The safe loading of vehicles is a fundamental requirement of both Traffic Commissioners requirements, as well as Road Traffic Law in general.
Depending on which industry you are in, will determine what measures you will need to take to ensure compliance. From the days when Jonathan used to drive a fridge vehicle loaded with pallets, it is not hard to see how this kind of cargo is significantly easier to handle than the safe loading of fourteen different pieces of steel on a flatbed which are all different shapes and sizes.
The undertaking is the same no matter what kind of loads you carry – they must be safely loaded and the vehicles not overloaded! There is a very helpful guide issued by the Department for Transport (DfT) which lists all different load types and how they recommend that they are secured and we advise all operators to familiarise themselves with this guide. If you need the link, please let us know. However, the new code of practice is currently being reviewed for late 2022 or early 2023 which is sector specific so watch out for this being released.
If stopped at the roadside, the question of load security is what the DVSA will be asking themselves about your load. They are looking to see if there is an immediate danger to road users in transit? If yes then a prohibition will be heading your way.
The issue that many operators find themselves in is that the determination of load security at a roadside check is a very subjective (to mean opinion based), approach by vehicle examiners. They may feel that the load is insecure where the driver is quite satisfied that the load is secure.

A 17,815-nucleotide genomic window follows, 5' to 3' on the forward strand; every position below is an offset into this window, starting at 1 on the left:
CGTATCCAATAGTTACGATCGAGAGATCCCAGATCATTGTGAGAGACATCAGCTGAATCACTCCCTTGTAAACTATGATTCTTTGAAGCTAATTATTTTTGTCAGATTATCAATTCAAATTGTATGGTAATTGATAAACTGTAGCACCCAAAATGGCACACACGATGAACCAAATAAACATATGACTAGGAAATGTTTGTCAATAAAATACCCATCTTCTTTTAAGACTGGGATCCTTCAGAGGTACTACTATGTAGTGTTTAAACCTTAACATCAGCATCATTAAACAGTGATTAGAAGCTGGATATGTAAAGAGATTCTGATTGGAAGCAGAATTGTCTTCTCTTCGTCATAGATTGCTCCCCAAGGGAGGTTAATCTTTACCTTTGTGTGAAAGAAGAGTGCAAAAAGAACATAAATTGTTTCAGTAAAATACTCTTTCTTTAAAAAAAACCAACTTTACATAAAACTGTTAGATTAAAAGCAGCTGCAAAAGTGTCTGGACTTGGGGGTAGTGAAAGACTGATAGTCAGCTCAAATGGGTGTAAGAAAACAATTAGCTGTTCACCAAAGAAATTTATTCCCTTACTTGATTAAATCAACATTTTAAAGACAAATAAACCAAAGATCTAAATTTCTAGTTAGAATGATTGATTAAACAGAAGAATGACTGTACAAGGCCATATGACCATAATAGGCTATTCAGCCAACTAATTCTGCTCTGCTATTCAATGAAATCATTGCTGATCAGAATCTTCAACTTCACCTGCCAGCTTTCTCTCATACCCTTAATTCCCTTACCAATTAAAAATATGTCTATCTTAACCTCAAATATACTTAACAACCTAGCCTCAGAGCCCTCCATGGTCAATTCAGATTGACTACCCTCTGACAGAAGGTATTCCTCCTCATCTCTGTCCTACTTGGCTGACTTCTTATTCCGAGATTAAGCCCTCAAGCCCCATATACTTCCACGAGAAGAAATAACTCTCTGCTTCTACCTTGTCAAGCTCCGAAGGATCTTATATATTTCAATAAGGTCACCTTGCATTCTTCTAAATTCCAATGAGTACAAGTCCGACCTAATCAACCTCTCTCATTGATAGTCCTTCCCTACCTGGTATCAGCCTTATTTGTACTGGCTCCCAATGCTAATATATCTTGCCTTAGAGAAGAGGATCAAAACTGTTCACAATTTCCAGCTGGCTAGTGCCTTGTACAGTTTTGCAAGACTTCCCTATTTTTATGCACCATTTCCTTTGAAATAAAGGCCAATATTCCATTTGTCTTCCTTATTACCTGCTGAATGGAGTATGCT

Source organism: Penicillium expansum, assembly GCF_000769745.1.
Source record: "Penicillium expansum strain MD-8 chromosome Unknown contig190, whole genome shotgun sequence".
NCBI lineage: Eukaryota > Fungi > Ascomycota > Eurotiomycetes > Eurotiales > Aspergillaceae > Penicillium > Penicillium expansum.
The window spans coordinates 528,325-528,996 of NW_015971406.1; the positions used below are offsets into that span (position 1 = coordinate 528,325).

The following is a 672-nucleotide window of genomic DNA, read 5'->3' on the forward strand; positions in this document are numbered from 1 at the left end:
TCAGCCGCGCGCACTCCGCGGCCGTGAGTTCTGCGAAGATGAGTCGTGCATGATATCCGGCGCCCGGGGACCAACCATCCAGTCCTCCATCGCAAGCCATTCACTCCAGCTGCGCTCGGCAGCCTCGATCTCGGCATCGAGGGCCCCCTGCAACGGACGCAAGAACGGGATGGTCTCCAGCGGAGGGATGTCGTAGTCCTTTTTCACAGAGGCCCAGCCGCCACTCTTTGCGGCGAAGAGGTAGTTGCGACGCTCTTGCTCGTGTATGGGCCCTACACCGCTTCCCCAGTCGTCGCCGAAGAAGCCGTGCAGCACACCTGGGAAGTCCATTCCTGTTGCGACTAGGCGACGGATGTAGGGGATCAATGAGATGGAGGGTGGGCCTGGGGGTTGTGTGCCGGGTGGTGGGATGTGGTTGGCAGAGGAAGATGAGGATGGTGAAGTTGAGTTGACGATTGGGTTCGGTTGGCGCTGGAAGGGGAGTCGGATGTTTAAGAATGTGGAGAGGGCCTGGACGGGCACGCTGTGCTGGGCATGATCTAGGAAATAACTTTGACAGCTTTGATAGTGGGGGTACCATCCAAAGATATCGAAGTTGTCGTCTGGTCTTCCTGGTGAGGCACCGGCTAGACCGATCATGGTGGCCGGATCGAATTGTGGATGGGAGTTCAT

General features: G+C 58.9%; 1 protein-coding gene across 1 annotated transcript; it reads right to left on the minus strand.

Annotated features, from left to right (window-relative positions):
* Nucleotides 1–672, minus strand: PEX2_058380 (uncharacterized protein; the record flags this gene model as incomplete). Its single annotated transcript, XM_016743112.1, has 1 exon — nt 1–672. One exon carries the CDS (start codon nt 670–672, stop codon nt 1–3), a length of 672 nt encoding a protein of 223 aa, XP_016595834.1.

Providing your drivers with safe loading of vehicle training is a good way of ensuring that your drivers are up to speed and we recommend that the training is a practical based type so that the loads which your business carries can be discussed and loading methods identified to ensure that your drivers have the require knowledge on how to secure them.
We also recommend that the DVSA load securing enforcement guide is referenced as this could point you in the direction of a potentially unsafe load.
We had a driver stopped by DVSA recently and he received a fine because his load was not close enough to the vehicle headboard and had the driver read this guide, it clearly states that the load must be within 30cm of the headboard and this would have avoided that costly and unnecessary fine.
Safe loading training is essential and should be one if the driver CPC modules in your 5 yearly cycle, along with training on induction and after any issues raised or incidents.
If you need any assistance with the topics covered in our Total Compliance Fortnightly Focus, please get in touch through email@example.com or by called 0345 9001312.
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